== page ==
Bray v Ministry of Defence

Army instructor is volunteer and not employee despite being paid for training cadets. 

The London South Employment Tribunal has handed down judgment in Bray v Ministry of Defence (Case No 2301659/2014), an important first instance decision on whether adult instructors working within the Army Cadet Force (part of the MOD) can claim the employment protections associated with being either an employee or worker. Click here to access a full copy of the judgment.

Mr Bray had claimed he had suffered age discrimination when he was given notice that his engagement with the ACF would terminate before his 68th birthday in order to bring about succession planning.

The Tribunal had to decide, as a preliminary issue, whether Mr Bray was “in employment” within the meaning of the Equality Act 2010. Mr Bray’s contract dated back to 1985 and was headed “terms of employment”. He was paid remuneration for some of the work he performed training cadets but on other occasions performed tasks without the expectation of pay.

The Respondent claimed that despite the labels within the 1985 contract, the relationship was not one of employment and that the Claimant was in truth a volunteer. The Respondent argued that the fact the Claimant was paid for certain tasks to compensate him for his time did not make the relationship one of employment because if there was any contract between the parties it was one akin to the type of unilateral “if” contract described by the EAT in South East Sheffield Citizens Advice Bureau v Grayson [2004] IRLR 353. That is to say, “if” the volunteer did work he would be paid when he attended but there was no obligation on the volunteer actually to do any minimum amount of work nor any obligation on the employer to provide work.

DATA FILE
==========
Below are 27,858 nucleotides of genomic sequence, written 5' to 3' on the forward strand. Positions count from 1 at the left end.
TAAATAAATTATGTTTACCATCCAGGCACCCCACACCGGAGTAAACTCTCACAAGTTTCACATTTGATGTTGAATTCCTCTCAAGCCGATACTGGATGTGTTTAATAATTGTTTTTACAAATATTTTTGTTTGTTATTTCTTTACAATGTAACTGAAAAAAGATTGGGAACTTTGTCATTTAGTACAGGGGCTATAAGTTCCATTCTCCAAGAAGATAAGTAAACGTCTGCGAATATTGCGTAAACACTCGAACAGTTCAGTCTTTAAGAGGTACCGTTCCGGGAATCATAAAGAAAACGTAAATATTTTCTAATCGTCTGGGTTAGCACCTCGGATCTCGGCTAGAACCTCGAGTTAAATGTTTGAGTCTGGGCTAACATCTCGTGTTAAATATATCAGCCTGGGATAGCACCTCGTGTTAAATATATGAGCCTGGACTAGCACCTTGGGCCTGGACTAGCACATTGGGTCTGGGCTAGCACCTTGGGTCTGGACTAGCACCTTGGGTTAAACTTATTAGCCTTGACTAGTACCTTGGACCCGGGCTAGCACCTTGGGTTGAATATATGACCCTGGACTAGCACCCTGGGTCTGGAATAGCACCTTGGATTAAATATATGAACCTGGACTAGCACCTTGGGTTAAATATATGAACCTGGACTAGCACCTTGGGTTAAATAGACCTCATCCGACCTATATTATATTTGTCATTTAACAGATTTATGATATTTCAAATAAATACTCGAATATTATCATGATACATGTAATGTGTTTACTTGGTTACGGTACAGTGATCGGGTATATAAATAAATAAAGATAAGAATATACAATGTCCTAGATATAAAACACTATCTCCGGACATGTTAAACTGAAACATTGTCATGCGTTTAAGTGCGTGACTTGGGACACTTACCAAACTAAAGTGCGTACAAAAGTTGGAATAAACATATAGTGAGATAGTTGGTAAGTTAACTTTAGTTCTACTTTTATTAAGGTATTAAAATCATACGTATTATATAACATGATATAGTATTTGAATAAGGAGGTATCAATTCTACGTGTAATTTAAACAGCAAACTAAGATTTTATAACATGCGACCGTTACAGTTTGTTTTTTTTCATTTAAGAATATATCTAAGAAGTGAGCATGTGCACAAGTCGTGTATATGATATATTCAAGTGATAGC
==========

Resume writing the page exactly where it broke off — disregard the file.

Employment Judge Elliott, after hearing detailed evidence from both parties and considering the terms of the ACF Manual, agreed that there was an absence of the crucial mutuality of obligations required to render the Claimant “in employment” within the meaning of the Act. The labels the parties put on the documents and the tax treatment of the relationship by HMRC was not determinative of the position. The Judge followed the EAT decision in Breakell v West Midlands Reserve Forces and Cadets Association EAT/0372/10, which the Judge agreed was directly on point and which also supported the proposition that Adult Instructions were volunteers and not employees or workers. The Judge therefore declined to hear the Claimant’s claims for want of jurisdiction. Although a first instance decision, with many other employees on similar agreements volunteering for the Army, the judgment could have wider implications.

Tom Kirk appeared for the Ministry of Defence and was instructed by Mark Manaton-Graham of the Treasury Solicitor’s Department.

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Bray v Ministry of Defence